What an encouragement and challenge the verses in this section are. We can't all be great teachers or preachers but surely in various ways we can all serve the saints, encouraging them and benefiting the whole of the local fellowship with whom we meet. Seeing my fellow-believers as saints of God somehow elevates their standing and makes it a privilege to serve them.
In Bible times Asia broadly was what we now call Turkey. Paul was writing from Ephesus which was in the then Asia and he conveys the greetings of the surrounding churches to the believers in Corinth.
He also passes on the warm greetings of Aquila and his wife Priscilla who, of course, would know many of the Christians at Corinth as they had lived there - see the beginning of Acts 18. It is outside the scope of this talk, but I do recommend to you a study of this lovely Christian couple. They are referred to six times in the New Testament, always together, always attached to the Lord's people wherever they lived, always serving the Lord - a fine example to all Christian couples.
Despite the problems at Corinth, all the Christians in the region were prepared to add their greetings to those of Paul. A good thing to keep loving our fellow-Christians even when difficulties arise between us!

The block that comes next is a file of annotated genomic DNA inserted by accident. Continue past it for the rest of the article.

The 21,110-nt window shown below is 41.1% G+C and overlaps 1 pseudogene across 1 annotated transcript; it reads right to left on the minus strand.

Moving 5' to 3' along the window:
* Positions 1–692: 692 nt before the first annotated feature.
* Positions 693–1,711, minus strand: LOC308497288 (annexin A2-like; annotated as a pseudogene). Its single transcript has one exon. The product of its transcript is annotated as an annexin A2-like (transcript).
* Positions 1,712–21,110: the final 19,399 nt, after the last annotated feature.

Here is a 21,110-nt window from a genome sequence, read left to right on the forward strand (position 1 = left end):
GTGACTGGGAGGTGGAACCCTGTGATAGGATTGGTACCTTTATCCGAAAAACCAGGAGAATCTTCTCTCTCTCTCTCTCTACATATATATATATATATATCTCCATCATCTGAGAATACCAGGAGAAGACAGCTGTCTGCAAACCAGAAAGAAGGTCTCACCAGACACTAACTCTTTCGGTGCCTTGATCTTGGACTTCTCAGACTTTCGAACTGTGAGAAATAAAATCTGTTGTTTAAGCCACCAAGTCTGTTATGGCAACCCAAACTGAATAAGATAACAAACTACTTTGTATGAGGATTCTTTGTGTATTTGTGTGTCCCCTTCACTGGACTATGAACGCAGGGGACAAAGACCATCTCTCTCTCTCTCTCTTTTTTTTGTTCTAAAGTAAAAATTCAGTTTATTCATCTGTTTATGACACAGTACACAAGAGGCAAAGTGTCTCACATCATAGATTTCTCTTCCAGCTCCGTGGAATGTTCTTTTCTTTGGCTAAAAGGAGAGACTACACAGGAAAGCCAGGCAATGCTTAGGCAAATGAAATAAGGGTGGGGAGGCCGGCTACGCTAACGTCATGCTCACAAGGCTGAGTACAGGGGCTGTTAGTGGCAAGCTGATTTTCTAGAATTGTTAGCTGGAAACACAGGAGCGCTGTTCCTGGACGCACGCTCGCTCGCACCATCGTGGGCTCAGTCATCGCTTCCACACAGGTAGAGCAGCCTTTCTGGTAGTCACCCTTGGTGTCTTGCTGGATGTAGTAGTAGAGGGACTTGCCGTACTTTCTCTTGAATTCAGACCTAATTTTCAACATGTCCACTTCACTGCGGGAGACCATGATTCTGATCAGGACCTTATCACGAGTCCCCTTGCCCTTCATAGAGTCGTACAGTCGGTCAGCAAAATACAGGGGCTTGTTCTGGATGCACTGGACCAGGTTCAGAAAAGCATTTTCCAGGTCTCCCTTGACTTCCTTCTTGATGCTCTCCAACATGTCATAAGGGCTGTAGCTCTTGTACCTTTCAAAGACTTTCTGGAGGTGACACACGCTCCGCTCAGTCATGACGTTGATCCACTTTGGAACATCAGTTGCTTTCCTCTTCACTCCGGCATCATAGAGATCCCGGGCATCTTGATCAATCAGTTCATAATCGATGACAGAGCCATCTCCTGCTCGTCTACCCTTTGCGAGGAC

In verse 20 Paul encourages them to greet each other with a holy kiss. I understand that it was and still is normal in that part of the world for people, whatever their sex, to greet each other with a kiss. It would be the equivalent of the handshake in this part of the world. Just note out of interest how careful the Holy Spirit is to guard against any excesses; the kiss of greeting must be holy.
Paul must normally have dictated his letters but we see from verse 21 that he personally writes these last few words, perhaps to avoid any doubts as to whether the letter actually comes from him.
Verse 22 is very solemn. Only those who have a real love for the Lord Jesus Christ, His full title, belong to Him. All others shall be cursed - see the word anathema in the Authorised Version of the Bible, which should be followed by a full stop. In the Authorised Version, the next word is Maranatha, which means the Lord will come, not maybe but certainly. A great certainty for the believer, but a solemn warning of future judgement for those who at the time of their death or at the coming of the Lord do not know Him as Saviour.
I appeal to any listener who has not yet taken Jesus as Saviour and Lord to do so while there is time. The Bible does not teach that there is an opportunity to avoid judgement once death has occurred or the Lord has come.